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Budget law and reform

Nov 13,2017 - Last updated at Nov 13,2017

On Sunday, His Majesty King Abdullah opened the second ordinary session of Parliament. More than one third of November is gone, and the clock is ticking for the 2018 budget debates.

The government is yet to submit its proposed budget to the Lower House. The process requires that such a law be sent to the Finance Committee where a month is required for debate. It then comes back to the Parliaments’ floor for a marathon debate that would take a week.

If approved, it then goes to the Senate for a repeat of the same process, but it will take one third of the time it requires at the Lower House. If approved in the Senate as it came from the House, it awaits a Royal Decree and publication in the Official Gazette.

However, this years’ budget will encounter three new issues that may elicit heated debates. 

The first is the fact that this budget comes after the decentralisation elections. The new governorate councils would like to see how the central government views their role and authorities as far as fiscal allocations are concerned.

Each governorate will have its own budget and each will monitor the capital projects that are to be implemented in it.

Parliamentarians from each governorate must be keen to defend their respective allocations, ask for more and demand that the government undertake to execute extra projects in their governorates. Some of them may make the promise of extra funding conditional to an approval vote.

The second issue is inclusion of the new fiscal measures into the budget figures. If the government changes its policies regarding bread subsidy and enhancing tax collection, then such amendments should be reflected in the budget.

These measures do not necessarily require changes in the law. They may require executive action by the government. Yet, their impact on the Budget Law should be clearly enunciated and it will stir heated debates.

The exception, of course, is the need to amend the Income Tax Law to include more severe penalties on tax evaders and to reorganise both the tax collection method and to the Income and Sales Tax Department.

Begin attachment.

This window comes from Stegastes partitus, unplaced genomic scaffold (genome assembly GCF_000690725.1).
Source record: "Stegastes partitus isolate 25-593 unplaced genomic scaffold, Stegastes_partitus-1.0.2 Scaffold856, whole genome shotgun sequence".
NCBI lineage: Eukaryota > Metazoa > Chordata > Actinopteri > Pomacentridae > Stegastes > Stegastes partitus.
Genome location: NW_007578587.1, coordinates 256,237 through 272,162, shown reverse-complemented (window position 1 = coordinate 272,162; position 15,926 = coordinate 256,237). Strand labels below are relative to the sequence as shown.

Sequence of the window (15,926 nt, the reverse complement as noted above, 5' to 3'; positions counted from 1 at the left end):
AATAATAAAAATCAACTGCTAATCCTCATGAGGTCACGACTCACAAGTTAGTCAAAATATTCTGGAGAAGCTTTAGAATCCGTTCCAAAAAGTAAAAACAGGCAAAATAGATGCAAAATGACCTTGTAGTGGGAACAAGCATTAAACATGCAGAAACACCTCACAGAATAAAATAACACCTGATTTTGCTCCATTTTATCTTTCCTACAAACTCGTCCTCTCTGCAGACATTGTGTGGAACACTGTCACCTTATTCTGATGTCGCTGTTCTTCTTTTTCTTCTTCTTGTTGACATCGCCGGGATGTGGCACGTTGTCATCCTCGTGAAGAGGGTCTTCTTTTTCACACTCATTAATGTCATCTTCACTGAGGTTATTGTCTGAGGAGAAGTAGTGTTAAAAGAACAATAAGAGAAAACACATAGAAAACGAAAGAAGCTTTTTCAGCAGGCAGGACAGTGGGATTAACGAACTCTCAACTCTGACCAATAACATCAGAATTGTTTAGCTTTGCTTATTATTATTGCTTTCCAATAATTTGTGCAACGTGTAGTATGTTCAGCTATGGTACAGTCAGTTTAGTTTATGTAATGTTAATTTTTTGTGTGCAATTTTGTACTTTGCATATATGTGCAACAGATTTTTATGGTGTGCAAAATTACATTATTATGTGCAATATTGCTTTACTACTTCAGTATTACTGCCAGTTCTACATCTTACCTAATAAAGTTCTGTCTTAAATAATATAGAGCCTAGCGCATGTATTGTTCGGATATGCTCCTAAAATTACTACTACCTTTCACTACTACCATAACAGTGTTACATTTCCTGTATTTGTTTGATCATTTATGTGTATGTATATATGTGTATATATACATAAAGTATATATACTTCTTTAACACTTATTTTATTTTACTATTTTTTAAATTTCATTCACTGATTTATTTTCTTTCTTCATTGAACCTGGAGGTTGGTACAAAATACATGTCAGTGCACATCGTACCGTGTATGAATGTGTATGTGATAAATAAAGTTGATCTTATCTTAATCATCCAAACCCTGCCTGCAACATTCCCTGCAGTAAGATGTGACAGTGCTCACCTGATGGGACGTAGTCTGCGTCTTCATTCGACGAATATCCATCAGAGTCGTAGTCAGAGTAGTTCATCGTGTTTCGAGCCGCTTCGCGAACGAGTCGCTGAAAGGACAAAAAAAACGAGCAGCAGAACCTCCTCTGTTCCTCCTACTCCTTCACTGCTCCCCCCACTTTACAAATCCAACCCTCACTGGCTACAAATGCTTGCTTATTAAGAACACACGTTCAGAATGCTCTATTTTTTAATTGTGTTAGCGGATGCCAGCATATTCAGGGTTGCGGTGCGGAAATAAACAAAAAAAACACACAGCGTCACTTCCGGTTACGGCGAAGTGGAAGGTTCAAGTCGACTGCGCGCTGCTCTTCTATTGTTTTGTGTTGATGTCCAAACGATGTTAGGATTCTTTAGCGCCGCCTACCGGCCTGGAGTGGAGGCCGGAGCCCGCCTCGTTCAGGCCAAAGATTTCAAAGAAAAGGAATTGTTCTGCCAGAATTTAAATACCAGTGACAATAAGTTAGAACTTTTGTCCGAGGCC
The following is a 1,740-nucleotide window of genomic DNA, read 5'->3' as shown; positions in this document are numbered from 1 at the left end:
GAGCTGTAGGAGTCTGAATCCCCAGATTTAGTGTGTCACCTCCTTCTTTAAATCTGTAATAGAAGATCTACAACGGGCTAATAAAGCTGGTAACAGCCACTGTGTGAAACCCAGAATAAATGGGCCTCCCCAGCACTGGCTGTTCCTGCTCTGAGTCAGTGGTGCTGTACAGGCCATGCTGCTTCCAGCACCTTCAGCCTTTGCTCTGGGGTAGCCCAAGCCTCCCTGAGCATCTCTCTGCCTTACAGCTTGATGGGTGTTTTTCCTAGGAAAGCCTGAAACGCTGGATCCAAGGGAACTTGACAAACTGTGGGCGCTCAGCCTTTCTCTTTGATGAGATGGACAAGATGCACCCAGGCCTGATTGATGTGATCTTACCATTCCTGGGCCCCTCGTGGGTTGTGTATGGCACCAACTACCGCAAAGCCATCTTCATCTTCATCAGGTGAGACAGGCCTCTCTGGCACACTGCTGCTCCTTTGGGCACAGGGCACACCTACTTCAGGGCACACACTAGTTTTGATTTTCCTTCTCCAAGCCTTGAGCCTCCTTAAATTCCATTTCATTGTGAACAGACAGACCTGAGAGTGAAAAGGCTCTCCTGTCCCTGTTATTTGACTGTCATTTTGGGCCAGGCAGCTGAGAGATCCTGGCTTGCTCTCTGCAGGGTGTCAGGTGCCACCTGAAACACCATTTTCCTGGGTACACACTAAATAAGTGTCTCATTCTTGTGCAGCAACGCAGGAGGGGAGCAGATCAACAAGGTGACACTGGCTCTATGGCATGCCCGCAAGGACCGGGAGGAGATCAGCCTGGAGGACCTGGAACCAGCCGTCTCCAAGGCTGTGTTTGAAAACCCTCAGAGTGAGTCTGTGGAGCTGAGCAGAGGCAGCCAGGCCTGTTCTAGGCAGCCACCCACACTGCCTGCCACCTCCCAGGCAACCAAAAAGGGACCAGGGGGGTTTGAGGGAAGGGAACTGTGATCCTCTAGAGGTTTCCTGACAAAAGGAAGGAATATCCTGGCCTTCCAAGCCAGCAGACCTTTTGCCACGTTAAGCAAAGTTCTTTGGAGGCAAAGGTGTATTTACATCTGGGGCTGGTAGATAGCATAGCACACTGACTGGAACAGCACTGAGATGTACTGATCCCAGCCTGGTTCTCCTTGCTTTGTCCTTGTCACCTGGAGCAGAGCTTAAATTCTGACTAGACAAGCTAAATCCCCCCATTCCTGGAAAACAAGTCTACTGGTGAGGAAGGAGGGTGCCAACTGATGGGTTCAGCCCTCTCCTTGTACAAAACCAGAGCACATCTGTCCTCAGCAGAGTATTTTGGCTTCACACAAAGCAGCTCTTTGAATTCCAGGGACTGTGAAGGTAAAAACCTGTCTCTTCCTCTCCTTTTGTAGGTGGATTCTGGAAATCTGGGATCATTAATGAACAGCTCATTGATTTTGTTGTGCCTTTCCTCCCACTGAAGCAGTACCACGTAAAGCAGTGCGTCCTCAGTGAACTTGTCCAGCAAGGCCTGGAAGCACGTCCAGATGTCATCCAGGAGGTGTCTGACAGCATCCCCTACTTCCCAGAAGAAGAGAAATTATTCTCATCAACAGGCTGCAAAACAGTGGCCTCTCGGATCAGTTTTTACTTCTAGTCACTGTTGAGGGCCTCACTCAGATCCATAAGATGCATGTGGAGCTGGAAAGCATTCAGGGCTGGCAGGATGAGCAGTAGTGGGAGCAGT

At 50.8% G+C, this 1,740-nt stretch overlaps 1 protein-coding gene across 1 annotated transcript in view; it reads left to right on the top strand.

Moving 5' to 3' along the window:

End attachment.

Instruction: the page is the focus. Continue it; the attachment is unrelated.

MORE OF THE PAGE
The third point concerns the current difficult economic situation.

Parliamentarians are expected to direct severe criticism at the government’s economic policy.

There is widespread conviction that economic recovery is a far-fetched goal and peoples’ expectations are dismal.

Businessmen who are either closing-up business or moving to the informal sector complain about the difficulties they encounter in getting public approvals.

Bribery and gifts to employees to get their papers through a thick hierarchy is becoming an added tax.

These points will haunt the speeches that are going to be delivered by the members of Parliament in an attempt to convince their respective constituencies that they are doing their jobs.

That is not going to level the field for them. They will face the same public dissatisfaction the government suffers from.

The budget may be approved in mid-January 2018, and life will go on with the same modus operandi.

Yet, with His Majesty reemphasising the fact that we have but ourselves to fix our economy, such debates in the Parliament should take a more rational course.



The writer is a former Royal Court chief, deputy prime minister and member of Senate. He contributed this article to The Jordan Times.

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